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Economic Insecurity and Fertility Intentions: The Case of Italy

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  • Francesca Modena
  • Concetta Rondinelli
  • Fabio Sabatini

Abstract

We aim to provide an explanation for the combination of the relatively low female participation rates and lowest-low fertility levels in Italy. Starting from the assumption that childbearing decisions also depend on uncertainty about future employment, income, and wealth, we empirically assess how fertility intentions are affected by job instability, which may severely compromise the employment stability of workers, and economic disadvantages in terms of household income and wealth, which may imply insufficient means to deal with potential adverse future events, thereby generating in the household feelings of anxiety and economic insecurity. We show that the instability of women's work status (i.e., the holding of occasional and precarious jobs) significantly discourages the decision to attempt having a first child. Low levels of household wealth significantly and positively influence the decision to postpone attempting a first child. The chances of further childbirth are significantly and negatively influenced by household income insecurity.

Suggested Citation

  • Francesca Modena & Concetta Rondinelli & Fabio Sabatini, 2014. "Economic Insecurity and Fertility Intentions: The Case of Italy," Review of Income and Wealth, International Association for Research in Income and Wealth, vol. 60(S1), pages 233-255, May.
  • Handle: RePEc:bla:revinw:v:60:y:2014:i:s1:p:s233-s255
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    Cited by:

    1. Adrián Nieto, 2018. "Permanent employment and fertility: The importance of job security and the career costs of childbearing," Discussion Papers 2018/01, University of Nottingham, Centre for Finance, Credit and Macroeconomics (CFCM).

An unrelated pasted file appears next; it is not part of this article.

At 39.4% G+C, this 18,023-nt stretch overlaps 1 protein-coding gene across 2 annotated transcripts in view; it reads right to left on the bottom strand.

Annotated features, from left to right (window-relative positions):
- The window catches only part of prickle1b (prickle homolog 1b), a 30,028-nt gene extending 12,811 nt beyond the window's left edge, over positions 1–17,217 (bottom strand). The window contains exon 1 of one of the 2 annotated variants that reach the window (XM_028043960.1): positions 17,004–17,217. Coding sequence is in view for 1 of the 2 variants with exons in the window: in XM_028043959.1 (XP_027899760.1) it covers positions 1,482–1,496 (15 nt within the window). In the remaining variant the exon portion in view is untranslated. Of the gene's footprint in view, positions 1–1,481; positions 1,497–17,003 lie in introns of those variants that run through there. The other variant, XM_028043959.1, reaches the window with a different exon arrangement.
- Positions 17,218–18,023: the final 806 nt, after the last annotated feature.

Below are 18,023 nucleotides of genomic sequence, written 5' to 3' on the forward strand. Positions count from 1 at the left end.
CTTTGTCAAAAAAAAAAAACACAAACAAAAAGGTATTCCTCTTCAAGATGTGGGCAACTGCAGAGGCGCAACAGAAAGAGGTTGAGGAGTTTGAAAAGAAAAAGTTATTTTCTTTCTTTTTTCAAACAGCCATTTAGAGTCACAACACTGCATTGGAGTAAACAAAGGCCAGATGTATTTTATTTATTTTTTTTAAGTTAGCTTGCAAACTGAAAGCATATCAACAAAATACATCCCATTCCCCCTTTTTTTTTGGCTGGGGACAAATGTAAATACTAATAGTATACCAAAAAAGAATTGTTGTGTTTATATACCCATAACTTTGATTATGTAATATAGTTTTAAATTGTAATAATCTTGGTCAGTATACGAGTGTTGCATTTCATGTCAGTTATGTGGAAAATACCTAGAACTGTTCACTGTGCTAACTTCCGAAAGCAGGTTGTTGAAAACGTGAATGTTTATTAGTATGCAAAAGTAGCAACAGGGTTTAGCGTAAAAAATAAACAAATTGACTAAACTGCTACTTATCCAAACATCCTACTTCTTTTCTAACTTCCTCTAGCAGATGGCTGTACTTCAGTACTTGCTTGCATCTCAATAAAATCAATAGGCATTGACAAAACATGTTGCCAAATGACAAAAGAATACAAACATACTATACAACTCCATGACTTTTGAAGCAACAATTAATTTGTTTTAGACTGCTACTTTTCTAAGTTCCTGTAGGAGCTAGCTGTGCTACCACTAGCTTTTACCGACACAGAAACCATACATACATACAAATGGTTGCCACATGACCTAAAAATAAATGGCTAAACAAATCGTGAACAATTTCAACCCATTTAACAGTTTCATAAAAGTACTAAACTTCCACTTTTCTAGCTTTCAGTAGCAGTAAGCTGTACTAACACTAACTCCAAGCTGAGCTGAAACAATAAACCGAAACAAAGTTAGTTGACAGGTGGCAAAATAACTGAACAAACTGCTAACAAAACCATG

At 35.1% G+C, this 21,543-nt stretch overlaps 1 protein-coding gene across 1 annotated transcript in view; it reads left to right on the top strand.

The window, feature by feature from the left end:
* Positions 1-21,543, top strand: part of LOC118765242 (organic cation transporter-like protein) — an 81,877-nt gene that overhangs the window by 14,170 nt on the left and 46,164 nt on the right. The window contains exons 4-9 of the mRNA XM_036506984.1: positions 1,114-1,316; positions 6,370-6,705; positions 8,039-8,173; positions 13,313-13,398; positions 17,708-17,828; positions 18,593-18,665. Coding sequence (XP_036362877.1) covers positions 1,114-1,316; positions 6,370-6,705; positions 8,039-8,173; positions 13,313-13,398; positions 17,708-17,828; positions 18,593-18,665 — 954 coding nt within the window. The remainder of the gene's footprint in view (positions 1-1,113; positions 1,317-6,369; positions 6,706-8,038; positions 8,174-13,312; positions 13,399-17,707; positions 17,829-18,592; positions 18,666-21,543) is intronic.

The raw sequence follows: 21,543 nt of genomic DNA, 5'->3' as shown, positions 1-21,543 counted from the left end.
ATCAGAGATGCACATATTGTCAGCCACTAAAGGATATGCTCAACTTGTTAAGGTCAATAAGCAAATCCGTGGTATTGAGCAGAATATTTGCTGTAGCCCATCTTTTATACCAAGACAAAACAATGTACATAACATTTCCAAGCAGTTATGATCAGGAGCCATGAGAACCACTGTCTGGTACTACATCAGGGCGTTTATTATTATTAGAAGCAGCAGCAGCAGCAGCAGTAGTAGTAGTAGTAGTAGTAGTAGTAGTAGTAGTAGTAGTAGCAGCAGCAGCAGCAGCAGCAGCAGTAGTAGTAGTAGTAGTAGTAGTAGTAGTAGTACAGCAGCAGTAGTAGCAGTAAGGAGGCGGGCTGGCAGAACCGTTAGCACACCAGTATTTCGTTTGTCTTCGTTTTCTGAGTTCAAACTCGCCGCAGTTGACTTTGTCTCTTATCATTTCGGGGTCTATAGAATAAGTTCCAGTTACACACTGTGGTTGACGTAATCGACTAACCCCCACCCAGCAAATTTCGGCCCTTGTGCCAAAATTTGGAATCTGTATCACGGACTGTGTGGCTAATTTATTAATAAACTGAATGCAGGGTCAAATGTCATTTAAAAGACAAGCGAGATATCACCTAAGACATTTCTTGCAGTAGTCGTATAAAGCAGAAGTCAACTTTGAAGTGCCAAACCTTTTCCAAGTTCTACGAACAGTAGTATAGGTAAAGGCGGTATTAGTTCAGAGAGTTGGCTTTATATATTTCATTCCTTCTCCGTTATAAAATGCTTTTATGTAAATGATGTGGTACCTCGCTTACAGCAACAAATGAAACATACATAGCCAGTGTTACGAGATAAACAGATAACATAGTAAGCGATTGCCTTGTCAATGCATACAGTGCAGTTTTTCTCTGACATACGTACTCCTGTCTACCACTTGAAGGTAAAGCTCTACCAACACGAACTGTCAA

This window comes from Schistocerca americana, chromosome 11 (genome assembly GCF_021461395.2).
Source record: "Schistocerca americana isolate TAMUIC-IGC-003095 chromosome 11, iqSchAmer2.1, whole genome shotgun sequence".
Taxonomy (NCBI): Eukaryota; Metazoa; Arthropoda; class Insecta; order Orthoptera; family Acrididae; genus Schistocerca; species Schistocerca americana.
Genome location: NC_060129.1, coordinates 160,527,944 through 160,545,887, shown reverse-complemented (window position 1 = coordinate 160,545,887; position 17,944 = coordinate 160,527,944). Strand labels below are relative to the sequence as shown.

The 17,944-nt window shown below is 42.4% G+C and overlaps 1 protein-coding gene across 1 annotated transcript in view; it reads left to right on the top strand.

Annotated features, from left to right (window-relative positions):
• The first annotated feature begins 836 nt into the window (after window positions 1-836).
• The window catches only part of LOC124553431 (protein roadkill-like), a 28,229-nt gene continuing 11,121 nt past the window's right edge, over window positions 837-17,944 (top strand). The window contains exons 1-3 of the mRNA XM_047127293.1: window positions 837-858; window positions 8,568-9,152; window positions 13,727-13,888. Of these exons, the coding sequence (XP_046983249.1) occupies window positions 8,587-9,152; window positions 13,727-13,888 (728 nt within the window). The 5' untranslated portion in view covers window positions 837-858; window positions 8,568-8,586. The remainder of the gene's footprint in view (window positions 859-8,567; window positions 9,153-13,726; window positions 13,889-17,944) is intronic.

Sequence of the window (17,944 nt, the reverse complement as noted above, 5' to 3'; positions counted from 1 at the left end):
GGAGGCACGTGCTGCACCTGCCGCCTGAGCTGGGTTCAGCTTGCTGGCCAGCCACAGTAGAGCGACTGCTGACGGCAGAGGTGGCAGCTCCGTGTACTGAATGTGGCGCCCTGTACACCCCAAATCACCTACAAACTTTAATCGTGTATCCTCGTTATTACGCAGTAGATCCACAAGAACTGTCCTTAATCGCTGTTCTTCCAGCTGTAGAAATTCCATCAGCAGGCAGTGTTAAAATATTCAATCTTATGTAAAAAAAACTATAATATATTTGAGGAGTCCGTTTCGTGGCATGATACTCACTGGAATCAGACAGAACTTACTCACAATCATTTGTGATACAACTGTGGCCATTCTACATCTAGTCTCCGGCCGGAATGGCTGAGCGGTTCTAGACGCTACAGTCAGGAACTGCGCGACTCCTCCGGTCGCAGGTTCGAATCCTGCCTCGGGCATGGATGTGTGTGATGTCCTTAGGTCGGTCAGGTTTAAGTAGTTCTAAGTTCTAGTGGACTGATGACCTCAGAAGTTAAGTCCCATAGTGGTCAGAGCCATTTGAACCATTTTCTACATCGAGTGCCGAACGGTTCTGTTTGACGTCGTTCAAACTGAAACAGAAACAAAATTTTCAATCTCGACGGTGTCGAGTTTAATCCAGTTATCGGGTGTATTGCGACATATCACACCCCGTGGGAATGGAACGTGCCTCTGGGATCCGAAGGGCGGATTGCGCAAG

2. Daniele Vignoli & Letizia Mencarini & Giammarco Alderotti, 2018. "Is the Impact of Employment Uncertainty on Fertility Intentions Channeled by Subjective Well-Being?," Econometrics Working Papers Archive 2018_04, Universita' degli Studi di Firenze, Dipartimento di Statistica, Informatica, Applicazioni "G. Parenti".
    3. Fabio Sabatini & Francesco Sarracino, 2016. "Keeping up with the e-Joneses: Do Online Social Networks Raise Social Comparisons?," Working Papers 2016.32, Fondazione Eni Enrico Mattei.
    4. Fabio Sabatini & Francesco Sarracino, 2015. "Keeping up with the e-Joneses: Do online social networks raise social comparisons?," Papers 1507.08863, arXiv.org.
    5. Marina Romaguera de la Cruz, 2017. "Economic insecurity in Spain: A multidimensional analysis," Working Papers 448, ECINEQ, Society for the Study of Economic Inequality.
    6. Raffaella Coppier & Fabio Sabatini & Mauro Sodini, 2018. "Social capital, human capital and fertility," EERI Research Paper Series EERI RP 2018/04, Economics and Econometrics Research Institute (EERI), Brussels.
    7. Fabio Berton & Matteo Migheli, 2015. "Estimating the marginal rate of substitution between wage and employment protection," LABORatorio R. Revelli Working Papers Series 143, LABORatorio R. Revelli, Centre for Employment Studies.
    8. Romina Boarini & Lars Osberg, 2014. "Economic Insecurity: Editors' Introduction," Review of Income and Wealth, International Association for Research in Income and Wealth, vol. 60(S1), pages 1-4, May.
    9. repec:spr:lsprsc:v:11:y:2018:i:2:d:10.1007_s12076-018-0204-7 is not listed on IDEAS
    10. repec:spr:anresc:v:60:y:2018:i:2:d:10.1007_s00168-017-0816-7 is not listed on IDEAS

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    JEL classification:

    • C25 - Mathematical and Quantitative Methods - - Single Equation Models; Single Variables - - - Discrete Regression and Qualitative Choice Models; Discrete Regressors; Proportions; Probabilities
    • J13 - Labor and Demographic Economics - - Demographic Economics - - - Fertility; Family Planning; Child Care; Children; Youth

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